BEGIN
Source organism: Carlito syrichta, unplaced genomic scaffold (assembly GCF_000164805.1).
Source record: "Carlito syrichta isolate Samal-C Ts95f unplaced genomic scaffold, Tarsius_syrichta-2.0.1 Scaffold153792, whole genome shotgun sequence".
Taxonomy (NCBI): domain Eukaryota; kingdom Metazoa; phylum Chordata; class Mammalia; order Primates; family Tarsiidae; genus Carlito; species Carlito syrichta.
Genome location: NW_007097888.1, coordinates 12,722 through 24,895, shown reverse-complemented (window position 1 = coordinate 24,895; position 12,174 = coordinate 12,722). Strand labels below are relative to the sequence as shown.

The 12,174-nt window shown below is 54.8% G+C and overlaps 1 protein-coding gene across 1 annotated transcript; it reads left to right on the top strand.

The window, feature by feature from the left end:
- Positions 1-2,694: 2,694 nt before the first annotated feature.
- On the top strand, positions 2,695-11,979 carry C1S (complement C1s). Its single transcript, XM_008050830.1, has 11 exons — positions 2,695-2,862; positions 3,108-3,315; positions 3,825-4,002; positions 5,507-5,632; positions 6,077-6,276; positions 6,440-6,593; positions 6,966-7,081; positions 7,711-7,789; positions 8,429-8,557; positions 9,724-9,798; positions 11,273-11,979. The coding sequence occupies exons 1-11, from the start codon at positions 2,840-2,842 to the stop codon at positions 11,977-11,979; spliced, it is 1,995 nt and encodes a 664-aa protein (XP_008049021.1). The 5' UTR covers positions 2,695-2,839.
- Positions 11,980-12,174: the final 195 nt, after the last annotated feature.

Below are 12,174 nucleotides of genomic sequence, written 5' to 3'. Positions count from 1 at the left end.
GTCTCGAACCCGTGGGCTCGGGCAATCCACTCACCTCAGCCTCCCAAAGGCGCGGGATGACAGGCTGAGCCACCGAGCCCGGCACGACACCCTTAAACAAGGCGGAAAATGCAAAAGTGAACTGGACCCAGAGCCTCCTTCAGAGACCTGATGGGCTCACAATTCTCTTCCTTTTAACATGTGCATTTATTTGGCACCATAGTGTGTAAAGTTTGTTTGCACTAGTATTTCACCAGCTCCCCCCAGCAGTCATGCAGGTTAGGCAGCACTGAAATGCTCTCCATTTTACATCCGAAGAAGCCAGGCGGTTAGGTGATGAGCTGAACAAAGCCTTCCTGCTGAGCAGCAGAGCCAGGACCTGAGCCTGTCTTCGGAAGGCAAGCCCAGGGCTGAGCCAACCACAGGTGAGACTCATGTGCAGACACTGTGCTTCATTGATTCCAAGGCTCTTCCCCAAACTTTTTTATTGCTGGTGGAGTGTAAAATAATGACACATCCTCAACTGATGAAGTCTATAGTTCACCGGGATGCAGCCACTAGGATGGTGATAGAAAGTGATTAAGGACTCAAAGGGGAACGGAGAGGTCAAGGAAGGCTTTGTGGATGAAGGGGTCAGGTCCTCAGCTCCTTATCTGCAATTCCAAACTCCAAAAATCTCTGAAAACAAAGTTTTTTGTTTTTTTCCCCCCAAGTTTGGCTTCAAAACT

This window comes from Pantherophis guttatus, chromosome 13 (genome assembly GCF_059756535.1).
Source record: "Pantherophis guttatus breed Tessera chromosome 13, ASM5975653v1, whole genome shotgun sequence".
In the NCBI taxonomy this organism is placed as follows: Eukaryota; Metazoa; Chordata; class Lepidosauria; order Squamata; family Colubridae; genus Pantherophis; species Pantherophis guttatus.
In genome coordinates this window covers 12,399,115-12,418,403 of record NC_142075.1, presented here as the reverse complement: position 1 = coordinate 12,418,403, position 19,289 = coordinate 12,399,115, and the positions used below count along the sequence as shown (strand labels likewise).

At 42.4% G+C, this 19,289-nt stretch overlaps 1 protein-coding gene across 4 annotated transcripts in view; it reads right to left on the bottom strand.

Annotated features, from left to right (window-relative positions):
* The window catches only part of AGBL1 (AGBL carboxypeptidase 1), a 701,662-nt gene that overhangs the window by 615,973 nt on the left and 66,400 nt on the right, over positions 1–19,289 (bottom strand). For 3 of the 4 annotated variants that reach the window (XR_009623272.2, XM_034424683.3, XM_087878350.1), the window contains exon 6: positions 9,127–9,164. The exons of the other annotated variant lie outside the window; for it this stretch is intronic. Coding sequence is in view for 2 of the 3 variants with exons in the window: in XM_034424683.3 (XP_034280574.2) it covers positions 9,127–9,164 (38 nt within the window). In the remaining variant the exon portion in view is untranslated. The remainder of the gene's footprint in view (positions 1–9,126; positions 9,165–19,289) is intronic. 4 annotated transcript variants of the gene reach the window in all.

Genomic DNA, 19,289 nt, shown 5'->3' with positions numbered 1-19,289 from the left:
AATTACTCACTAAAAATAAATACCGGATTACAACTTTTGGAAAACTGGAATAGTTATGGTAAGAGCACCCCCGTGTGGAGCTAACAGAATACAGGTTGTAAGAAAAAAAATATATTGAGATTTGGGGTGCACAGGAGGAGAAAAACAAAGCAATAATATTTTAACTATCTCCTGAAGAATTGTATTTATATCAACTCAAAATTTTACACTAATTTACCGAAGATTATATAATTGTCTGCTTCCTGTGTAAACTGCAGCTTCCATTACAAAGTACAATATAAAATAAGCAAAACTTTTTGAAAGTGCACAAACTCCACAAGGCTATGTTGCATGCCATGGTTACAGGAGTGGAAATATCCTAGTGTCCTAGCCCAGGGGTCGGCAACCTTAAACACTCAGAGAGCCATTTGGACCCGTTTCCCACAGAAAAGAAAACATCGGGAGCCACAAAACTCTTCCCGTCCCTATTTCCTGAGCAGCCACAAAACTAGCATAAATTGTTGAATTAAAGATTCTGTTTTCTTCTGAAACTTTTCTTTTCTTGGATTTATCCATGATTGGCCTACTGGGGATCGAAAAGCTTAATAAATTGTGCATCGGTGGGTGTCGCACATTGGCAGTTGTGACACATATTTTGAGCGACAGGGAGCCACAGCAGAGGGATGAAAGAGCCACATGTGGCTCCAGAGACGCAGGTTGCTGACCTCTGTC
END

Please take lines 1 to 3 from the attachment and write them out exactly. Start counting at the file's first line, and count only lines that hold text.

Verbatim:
Source organism: Carlito syrichta, unplaced genomic scaffold (assembly GCF_000164805.1).
Source record: "Carlito syrichta isolate Samal-C Ts95f unplaced genomic scaffold, Tarsius_syrichta-2.0.1 Scaffold153792, whole genome shotgun sequence".
Taxonomy (NCBI): domain Eukaryota; kingdom Metazoa; phylum Chordata; class Mammalia; order Primates; family Tarsiidae; genus Carlito; species Carlito syrichta.